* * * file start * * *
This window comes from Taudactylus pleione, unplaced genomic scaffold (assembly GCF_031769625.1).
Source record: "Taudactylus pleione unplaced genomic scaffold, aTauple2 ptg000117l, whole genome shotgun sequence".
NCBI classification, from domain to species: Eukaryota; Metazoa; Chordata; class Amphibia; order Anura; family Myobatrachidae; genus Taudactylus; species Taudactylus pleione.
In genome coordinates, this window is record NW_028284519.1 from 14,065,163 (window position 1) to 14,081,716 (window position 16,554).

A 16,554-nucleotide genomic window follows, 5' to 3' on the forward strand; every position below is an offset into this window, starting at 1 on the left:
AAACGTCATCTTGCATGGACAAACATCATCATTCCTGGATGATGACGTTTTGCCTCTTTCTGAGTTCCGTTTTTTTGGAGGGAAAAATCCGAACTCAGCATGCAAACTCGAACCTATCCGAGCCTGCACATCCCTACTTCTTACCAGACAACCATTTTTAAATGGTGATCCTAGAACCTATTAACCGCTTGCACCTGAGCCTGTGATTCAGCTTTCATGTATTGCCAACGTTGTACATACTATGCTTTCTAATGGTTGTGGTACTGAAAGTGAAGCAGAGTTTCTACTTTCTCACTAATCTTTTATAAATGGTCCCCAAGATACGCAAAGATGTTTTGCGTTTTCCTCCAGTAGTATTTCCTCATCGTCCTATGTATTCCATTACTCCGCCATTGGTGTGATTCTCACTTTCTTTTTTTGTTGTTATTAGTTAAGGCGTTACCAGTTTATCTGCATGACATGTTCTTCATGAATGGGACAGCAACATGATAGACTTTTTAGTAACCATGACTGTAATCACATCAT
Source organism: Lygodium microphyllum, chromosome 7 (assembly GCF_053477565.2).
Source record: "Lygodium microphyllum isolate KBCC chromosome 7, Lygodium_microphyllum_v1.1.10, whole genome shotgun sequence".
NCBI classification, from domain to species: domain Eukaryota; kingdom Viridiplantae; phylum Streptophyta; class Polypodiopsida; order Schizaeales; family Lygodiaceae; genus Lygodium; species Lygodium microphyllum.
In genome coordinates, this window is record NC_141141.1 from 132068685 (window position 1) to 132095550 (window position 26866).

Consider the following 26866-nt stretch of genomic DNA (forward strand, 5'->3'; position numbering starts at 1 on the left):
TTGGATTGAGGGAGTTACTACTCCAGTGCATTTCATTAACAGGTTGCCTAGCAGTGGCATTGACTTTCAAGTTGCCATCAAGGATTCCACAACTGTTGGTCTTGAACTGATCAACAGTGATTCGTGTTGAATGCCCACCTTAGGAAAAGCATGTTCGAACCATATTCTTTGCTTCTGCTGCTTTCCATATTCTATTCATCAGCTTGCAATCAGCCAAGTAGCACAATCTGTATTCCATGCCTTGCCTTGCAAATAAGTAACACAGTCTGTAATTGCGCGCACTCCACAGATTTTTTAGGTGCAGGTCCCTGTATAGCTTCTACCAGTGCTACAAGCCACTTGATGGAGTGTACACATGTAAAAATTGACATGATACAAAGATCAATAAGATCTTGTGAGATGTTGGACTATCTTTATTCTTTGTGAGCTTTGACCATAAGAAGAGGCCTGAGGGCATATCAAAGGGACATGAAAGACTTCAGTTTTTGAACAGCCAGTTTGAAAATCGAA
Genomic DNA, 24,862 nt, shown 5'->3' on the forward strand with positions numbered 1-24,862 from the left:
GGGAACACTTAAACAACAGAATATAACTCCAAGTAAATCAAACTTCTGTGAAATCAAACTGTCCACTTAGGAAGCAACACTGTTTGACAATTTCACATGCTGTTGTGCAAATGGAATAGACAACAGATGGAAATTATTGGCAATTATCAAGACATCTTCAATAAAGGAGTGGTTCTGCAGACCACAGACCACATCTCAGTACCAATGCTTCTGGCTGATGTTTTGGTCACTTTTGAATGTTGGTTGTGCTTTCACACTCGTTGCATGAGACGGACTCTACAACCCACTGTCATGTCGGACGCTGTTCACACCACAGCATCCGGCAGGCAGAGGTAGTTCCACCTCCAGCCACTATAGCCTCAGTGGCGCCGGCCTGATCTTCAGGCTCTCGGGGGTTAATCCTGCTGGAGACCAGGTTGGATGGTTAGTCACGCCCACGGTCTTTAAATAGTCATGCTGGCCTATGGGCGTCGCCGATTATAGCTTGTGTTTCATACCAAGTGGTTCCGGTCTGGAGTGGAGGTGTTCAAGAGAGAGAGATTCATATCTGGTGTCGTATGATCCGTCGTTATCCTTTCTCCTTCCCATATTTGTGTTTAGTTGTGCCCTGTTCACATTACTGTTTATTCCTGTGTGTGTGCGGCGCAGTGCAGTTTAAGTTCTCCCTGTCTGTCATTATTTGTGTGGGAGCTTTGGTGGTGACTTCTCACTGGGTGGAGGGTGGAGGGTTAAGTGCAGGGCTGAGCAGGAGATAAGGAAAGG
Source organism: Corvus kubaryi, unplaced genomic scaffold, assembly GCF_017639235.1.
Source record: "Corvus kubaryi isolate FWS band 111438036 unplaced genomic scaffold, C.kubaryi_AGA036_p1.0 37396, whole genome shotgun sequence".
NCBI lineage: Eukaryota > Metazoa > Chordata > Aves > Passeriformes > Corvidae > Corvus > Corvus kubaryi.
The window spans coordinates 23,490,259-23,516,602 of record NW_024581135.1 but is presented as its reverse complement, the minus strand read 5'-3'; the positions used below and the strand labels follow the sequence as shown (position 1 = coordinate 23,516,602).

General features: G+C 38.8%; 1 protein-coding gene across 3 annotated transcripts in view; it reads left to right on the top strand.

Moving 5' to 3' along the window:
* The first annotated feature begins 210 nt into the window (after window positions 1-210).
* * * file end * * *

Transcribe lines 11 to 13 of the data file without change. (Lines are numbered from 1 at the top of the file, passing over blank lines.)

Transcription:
Consider the following 26866-nt stretch of genomic DNA (forward strand, 5'->3'; position numbering starts at 1 on the left):
TTGGATTGAGGGAGTTACTACTCCAGTGCATTTCATTAACAGGTTGCCTAGCAGTGGCATTGACTTTCAAGTTGCCATCAAGGATTCCACAACTGTTGGTCTTGAACTGATCAACAGTGATTCGTGTTGAATGCCCACCTTAGGAAAAGCATGTTCGAACCATATTCTTTGCTTCTGCTGCTTTCCATATTCTATTCATCAGCTTGCAATCAGCCAAGTAGCACAATCTGTATTCCATGCCTTGCCTTGCAAATAAGTAACACAGTCTGTAATTGCGCGCACTCCACAGATTTTTTAGGTGCAGGTCCCTGTATAGCTTCTACCAGTGCTACAAGCCACTTGATGGAGTGTACACATGTAAAAATTGACATGATACAAAGATCAATAAGATCTTGTGAGATGTTGGACTATCTTTATTCTTTGTGAGCTTTGACCATAAGAAGAGGCCTGAGGGCATATCAAAGGGACATGAAAGACTTCAGTTTTTGAACAGCCAGTTTGAAAATCGAA
Genomic DNA, 24,862 nt, shown 5'->3' on the forward strand with positions numbered 1-24,862 from the left: